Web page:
It’s not every day that your principal shows up as Ms. Frizzle or the assistant principal is buzzing around like Fly Guy. But in honor of “I Love to Read Month” coming to a close, Meadowbrook Elementary staff and teachers – including Principal Greta Evans-Becker and Assistant Principal Natalie Sawatzky – dressed up as their favorite book characters.
And they weren’t the only school having some fun in February. Schools across the District got in on the action. From inviting special guest readers into the classroom and promoting a month-long competitive reading challenge, to book bazaars and literacy swaps, students got their read on.
“It is important to help young learners be excited about this life long skill that will serve them well through out their whole life,” said Eisenhower Elementary second-grade teacher Mae Gruss. “We really promote reading at every level."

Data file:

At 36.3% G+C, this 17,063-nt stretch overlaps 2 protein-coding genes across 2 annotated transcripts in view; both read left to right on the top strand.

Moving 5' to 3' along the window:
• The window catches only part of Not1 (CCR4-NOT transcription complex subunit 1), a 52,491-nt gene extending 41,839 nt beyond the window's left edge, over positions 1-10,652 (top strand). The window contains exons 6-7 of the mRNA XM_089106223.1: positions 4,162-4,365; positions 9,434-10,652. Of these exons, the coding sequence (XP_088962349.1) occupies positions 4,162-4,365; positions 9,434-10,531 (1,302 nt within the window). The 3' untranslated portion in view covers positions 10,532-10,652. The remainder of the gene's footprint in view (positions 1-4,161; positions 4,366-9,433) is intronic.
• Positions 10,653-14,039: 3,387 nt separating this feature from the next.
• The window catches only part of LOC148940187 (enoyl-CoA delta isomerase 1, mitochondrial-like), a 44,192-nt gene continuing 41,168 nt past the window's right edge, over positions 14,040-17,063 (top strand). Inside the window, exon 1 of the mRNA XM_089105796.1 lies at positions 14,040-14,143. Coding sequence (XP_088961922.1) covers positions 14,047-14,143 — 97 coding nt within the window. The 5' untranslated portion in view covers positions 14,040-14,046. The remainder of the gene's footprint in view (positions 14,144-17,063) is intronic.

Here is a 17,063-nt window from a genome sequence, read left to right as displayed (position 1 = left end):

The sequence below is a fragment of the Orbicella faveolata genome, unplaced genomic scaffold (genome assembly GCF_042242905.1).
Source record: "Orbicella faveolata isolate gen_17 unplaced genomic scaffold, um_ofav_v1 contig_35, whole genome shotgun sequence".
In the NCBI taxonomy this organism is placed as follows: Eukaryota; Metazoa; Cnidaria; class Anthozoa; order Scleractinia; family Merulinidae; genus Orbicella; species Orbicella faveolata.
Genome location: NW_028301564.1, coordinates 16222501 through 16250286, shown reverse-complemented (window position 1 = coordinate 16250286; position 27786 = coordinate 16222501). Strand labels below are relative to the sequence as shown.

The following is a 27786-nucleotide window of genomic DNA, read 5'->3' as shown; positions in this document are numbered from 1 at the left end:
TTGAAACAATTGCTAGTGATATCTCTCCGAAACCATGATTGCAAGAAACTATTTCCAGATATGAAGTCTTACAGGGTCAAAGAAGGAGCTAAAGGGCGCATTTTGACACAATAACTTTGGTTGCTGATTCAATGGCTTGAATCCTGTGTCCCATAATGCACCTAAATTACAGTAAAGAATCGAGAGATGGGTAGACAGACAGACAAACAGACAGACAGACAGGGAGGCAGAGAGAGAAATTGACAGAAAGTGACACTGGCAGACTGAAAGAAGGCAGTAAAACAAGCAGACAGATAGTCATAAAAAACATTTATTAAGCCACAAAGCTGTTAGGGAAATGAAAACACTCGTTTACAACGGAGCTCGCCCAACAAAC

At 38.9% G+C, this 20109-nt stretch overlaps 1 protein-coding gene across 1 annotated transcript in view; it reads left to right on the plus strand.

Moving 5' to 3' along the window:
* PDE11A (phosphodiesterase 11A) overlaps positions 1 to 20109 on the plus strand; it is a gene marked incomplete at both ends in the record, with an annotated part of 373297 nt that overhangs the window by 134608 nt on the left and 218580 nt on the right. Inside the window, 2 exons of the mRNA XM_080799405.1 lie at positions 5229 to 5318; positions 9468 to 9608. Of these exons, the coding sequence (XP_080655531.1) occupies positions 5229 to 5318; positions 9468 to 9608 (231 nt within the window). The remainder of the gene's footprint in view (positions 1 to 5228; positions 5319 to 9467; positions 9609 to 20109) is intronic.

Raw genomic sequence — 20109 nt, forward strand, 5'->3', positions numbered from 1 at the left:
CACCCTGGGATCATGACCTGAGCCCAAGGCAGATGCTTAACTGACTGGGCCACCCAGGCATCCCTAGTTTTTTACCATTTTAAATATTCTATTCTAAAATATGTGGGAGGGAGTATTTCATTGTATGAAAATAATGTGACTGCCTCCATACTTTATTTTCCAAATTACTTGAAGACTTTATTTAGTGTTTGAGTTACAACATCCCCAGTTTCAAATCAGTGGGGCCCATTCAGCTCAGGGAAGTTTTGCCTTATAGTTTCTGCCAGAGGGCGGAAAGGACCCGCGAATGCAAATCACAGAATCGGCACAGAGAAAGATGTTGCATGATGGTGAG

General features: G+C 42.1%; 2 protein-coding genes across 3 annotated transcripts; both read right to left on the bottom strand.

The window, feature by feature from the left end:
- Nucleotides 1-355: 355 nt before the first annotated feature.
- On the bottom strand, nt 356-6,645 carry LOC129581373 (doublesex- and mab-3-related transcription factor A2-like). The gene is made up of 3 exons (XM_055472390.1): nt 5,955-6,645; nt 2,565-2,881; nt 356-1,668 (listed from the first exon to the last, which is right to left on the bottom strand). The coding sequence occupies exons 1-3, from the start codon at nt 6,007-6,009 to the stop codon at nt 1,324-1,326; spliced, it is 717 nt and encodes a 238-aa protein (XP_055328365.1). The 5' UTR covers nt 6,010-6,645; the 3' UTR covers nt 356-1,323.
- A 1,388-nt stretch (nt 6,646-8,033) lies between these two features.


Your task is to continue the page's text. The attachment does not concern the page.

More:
In Eisenhower+XinXing classrooms, guest readers came from the Hopkins Community Education Department and the Hopkins Police Department, some were current teachers and staff, and even Superintendent John Schultz made an appearance. Students also participated in a Read-a-Thon through the first two weeks of February and clocked in over 395,000 hours of reading.
Tanglen Elementary also showed off their literacy pride with a group photo dressed as their favorite book character. Even the Tanglen Tigers themselves came to school decked out as Dorothy from “The Wizard of Oz” and Things from “The Cat in the Hat,” among many others. The annual Book Bazaar was once again held at Gatewood Elementary, but Principal Mark French introduced a literacy swap to expand on the evening. Along with the book drive there were opportunities to learn more about authors, make bookmarks, and listen to children’s book authors.
While “I Love to Read” month was only four weeks long, Hopkins educators work to enhance students’ reading abilities and foster their love of literature all year long.
“Reading is crucial to student success because they can apply literacy skills to other academic subjects, communicate with and share with others, learn about history, explore passions, and develop a lifelong skill,” Gatewood Elementary Principal Mark French said.